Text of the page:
7. I think this post certainly point out the tendency in western medicine (and society) about the unwillingness to change a cherished belief in the face of facts. I can certainly recall arguments with my wife (that I invariably lose) where I refused to make such a necessary shift. Unfortunately, I see that all too often in the chiropractic profession as well and my concern with this for both chiros and MDs is the unwillingness to change is often motivated by money rather than what is best for the patient. Too often as a new DC I have been told to practice a certain way or schedule 'x' visits when my the evidence does not support that path. I choose to follow my conscience and the patient's interests. The fact DCs both newer and older docs still decide treatment without trying to use evidence or at least patient outcome measures will be an albatross on this profession for the future.

  8. Certainly there are many doctors who fail in their professional duty to put the patient's needs ahead of the doctor's own needs, pecuniary or otherwise.

    I think often the issue is that anecdotes have a powerful impact on ones beliefs. Thus, seeing a patient in pain and then not in pain leads one to ignore potential confounders and ascribe the change to the intervention we've administered. Plus we tend to forget our failures and remember our successes - selection bias.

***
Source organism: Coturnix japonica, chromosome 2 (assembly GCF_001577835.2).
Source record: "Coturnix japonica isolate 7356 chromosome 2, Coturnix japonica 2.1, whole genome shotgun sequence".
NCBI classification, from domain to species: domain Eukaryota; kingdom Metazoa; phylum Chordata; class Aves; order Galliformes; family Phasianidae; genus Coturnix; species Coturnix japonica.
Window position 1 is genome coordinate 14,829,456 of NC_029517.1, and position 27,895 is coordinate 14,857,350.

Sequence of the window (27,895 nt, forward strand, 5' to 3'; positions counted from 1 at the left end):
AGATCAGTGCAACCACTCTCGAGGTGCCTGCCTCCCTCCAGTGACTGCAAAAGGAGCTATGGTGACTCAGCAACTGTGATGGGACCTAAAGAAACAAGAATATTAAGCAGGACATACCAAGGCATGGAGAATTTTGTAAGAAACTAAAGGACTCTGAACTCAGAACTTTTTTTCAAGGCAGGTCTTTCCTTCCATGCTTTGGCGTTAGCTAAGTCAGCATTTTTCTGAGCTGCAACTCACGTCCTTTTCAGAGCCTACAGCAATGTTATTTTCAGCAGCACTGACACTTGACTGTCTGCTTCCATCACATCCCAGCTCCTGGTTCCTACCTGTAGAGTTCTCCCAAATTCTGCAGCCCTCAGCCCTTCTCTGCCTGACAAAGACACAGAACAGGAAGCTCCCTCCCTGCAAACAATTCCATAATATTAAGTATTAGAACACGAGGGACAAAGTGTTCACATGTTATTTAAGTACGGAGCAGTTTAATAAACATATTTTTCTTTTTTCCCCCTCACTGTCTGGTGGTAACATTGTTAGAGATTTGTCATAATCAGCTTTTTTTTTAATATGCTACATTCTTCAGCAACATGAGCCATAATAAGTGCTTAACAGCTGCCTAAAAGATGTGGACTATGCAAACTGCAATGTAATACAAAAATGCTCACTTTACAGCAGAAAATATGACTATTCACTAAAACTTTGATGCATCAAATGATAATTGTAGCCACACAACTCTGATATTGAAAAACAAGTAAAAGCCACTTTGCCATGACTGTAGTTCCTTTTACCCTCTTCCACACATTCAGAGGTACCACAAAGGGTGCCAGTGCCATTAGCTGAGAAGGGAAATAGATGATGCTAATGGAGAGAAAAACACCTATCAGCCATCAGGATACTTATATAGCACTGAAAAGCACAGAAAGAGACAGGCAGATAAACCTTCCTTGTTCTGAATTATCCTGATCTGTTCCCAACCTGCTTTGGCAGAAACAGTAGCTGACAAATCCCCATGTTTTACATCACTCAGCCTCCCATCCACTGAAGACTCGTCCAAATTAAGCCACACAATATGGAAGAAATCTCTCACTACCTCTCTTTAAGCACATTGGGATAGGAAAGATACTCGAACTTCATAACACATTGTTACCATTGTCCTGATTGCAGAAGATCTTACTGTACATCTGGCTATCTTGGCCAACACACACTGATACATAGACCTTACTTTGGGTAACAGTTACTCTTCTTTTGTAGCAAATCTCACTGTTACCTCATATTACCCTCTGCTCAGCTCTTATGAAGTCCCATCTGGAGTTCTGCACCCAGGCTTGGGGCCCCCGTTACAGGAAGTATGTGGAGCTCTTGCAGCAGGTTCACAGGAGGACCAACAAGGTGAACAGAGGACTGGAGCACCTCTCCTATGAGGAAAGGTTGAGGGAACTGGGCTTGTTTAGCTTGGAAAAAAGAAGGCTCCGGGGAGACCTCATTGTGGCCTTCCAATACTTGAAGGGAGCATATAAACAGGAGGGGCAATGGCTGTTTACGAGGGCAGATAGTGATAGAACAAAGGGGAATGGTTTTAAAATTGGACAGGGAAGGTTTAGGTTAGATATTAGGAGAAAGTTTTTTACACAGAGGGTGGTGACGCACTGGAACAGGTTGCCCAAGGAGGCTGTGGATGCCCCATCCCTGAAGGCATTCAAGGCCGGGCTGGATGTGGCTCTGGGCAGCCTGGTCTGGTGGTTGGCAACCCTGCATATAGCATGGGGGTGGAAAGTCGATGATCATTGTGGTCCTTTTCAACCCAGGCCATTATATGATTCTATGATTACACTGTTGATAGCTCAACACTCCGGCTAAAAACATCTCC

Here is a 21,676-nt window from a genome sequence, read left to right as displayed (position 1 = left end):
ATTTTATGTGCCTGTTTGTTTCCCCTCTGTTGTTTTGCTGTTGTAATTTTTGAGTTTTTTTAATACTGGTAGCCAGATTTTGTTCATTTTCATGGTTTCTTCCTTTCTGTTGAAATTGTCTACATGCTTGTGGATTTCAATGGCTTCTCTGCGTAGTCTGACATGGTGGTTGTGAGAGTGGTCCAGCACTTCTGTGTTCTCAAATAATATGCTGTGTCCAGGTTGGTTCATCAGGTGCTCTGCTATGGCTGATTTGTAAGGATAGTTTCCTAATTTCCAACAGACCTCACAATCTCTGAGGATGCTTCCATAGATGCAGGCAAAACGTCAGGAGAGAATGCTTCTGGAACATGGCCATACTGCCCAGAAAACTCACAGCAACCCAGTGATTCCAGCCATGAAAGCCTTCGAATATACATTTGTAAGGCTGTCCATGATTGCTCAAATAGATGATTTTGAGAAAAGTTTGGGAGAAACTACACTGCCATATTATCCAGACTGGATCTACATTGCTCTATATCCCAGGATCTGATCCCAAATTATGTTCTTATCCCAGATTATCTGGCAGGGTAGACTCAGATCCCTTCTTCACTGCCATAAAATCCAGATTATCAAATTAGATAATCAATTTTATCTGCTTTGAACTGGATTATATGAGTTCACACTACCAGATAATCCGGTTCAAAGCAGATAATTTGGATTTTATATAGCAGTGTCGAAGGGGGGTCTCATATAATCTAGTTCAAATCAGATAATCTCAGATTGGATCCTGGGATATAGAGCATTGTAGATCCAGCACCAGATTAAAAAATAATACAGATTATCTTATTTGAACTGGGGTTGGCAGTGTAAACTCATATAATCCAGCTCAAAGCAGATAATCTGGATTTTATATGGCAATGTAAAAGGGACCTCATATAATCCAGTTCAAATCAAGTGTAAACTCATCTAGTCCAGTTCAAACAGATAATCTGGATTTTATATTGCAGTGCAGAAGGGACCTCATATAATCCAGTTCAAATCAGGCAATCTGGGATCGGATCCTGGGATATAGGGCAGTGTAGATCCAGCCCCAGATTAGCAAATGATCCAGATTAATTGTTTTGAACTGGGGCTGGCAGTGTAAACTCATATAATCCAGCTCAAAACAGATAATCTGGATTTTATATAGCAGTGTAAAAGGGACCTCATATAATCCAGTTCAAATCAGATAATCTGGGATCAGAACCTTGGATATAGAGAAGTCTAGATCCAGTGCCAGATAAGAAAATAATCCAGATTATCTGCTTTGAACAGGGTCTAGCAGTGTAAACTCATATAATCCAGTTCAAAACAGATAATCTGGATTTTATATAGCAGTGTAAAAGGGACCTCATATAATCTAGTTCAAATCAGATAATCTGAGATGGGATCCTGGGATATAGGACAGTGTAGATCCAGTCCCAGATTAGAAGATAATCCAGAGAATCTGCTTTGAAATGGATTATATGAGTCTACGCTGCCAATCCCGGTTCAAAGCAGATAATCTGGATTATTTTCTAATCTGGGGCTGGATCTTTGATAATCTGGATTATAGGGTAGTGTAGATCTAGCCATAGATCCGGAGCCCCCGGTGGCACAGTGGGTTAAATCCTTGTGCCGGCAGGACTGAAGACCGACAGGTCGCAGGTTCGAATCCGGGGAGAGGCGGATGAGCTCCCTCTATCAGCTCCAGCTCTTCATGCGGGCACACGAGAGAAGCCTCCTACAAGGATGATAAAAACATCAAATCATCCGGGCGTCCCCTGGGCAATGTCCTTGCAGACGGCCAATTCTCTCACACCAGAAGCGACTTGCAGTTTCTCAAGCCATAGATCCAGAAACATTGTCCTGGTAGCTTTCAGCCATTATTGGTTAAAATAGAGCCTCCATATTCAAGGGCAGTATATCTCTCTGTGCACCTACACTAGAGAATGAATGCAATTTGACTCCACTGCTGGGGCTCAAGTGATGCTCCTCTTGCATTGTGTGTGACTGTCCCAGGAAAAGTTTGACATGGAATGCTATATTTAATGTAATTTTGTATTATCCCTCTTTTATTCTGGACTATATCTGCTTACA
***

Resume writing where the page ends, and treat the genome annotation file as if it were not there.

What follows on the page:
In Groopman's book, How doctor's think, he talks about a colleague who kept a notebook of failures so he could learn from them.

  9. Here are some people who, at first blush, ARE making changes in their care based on evidence from their own records.
    From an article at:

    Intermountain Healthcare in Idaho and Utah is using EMR to gather information on treatments and disseminate best-practice procedures throughout their system, resulting in better quality care at 1/3 the cost.

    The Center for Healthcare Transformation wants to take "best practices from innovative institutions across the country that are delivering the highest quality care at the lowest cost and designing policy to encourage their widespread adoption."
    Could we not do something similar? I know we are not all part of one network, and certainly not non-profit, but the concept seems sound. Frankly, I had hoped some of the lists like chiro-sci would assist in putting us on a more information sharing basis. Alas, it seemed to fall toward some non-scientific and rancorous bickering.

  10. Russel,

    Intermountain has demonstrated that following guidelines in the treatment of back pain results in better outcomes. Who knew? :)

    Fritz JM, Cleland JA, Brennan GP. Does adherence to the guideline recommendation for active treatments improve the quality of care for patients with acute low back pain delivered by physical therapists? Med Care. 2007 Oct;45(10):973-80.